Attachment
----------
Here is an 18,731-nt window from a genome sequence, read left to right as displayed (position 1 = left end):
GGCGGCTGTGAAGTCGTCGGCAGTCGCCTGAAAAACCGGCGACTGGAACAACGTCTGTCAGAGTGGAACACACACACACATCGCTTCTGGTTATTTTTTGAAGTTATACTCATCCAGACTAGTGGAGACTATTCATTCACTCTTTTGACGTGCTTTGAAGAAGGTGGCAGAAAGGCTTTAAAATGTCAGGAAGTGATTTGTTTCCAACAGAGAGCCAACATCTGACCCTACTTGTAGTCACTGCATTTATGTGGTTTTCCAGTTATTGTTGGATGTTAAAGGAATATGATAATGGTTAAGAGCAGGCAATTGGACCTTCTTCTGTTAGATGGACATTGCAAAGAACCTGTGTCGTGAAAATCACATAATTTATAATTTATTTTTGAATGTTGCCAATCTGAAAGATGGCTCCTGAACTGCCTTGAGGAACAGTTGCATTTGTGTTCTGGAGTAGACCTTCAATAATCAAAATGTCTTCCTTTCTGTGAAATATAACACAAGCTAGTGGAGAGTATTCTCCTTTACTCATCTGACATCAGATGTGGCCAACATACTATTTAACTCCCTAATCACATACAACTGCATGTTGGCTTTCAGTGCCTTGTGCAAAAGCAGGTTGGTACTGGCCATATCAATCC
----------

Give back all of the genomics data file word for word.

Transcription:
Here is an 18,731-nt window from a genome sequence, read left to right as displayed (position 1 = left end):
GGCGGCTGTGAAGTCGTCGGCAGTCGCCTGAAAAACCGGCGACTGGAACAACGTCTGTCAGAGTGGAACACACACACACATCGCTTCTGGTTATTTTTTGAAGTTATACTCATCCAGACTAGTGGAGACTATTCATTCACTCTTTTGACGTGCTTTGAAGAAGGTGGCAGAAAGGCTTTAAAATGTCAGGAAGTGATTTGTTTCCAACAGAGAGCCAACATCTGACCCTACTTGTAGTCACTGCATTTATGTGGTTTTCCAGTTATTGTTGGATGTTAAAGGAATATGATAATGGTTAAGAGCAGGCAATTGGACCTTCTTCTGTTAGATGGACATTGCAAAGAACCTGTGTCGTGAAAATCACATAATTTATAATTTATTTTTGAATGTTGCCAATCTGAAAGATGGCTCCTGAACTGCCTTGAGGAACAGTTGCATTTGTGTTCTGGAGTAGACCTTCAATAATCAAAATGTCTTCCTTTCTGTGAAATATAACACAAGCTAGTGGAGAGTATTCTCCTTTACTCATCTGACATCAGATGTGGCCAACATACTATTTAACTCCCTAATCACATACAACTGCATGTTGGCTTTCAGTGCCTTGTGCAAAAGCAGGTTGGTACTGGCCATATCAATCC